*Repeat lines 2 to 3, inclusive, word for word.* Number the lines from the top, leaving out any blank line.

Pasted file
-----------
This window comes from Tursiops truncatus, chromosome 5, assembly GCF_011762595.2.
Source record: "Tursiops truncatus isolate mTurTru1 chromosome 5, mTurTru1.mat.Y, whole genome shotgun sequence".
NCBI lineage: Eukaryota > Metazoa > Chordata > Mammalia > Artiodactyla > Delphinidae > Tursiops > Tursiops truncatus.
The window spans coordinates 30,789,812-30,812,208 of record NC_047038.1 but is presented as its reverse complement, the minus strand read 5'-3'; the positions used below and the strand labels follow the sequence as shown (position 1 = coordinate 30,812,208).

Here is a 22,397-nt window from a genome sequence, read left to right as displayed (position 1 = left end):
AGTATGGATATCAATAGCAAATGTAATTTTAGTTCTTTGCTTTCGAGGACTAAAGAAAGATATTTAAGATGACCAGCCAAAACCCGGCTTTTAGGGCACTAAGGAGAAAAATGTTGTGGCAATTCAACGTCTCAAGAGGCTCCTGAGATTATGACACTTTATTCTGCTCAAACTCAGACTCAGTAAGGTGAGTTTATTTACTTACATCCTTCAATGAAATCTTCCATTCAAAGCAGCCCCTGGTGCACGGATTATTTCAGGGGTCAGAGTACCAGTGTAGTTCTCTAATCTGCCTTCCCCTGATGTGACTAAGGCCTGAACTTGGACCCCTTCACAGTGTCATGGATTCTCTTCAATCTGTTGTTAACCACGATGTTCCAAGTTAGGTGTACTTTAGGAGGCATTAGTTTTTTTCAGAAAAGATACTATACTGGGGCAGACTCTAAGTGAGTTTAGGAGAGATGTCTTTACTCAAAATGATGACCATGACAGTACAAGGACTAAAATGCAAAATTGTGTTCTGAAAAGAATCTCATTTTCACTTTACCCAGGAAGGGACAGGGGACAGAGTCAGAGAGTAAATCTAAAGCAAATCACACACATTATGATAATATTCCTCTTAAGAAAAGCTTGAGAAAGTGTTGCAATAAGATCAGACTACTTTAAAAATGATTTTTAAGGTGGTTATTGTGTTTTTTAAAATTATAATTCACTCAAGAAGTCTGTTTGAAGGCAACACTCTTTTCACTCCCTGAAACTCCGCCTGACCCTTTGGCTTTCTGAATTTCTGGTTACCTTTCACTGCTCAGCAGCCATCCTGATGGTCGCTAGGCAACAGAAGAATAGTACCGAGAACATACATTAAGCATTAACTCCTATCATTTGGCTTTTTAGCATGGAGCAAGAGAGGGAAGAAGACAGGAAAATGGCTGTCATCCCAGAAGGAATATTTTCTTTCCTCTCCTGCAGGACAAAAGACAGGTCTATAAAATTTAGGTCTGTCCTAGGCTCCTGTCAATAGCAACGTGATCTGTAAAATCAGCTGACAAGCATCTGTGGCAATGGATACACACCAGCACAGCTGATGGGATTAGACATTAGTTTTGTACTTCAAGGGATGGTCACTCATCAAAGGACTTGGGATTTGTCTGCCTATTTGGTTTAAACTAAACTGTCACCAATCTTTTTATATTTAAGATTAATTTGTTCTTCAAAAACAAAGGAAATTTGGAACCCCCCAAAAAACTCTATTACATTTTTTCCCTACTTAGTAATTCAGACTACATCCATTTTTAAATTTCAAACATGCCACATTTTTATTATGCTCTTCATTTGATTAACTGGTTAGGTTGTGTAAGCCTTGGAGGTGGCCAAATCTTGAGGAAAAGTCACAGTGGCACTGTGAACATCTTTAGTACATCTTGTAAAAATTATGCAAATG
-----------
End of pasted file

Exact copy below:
Source record: "Tursiops truncatus isolate mTurTru1 chromosome 5, mTurTru1.mat.Y, whole genome shotgun sequence".
NCBI lineage: Eukaryota > Metazoa > Chordata > Mammalia > Artiodactyla > Delphinidae > Tursiops > Tursiops truncatus.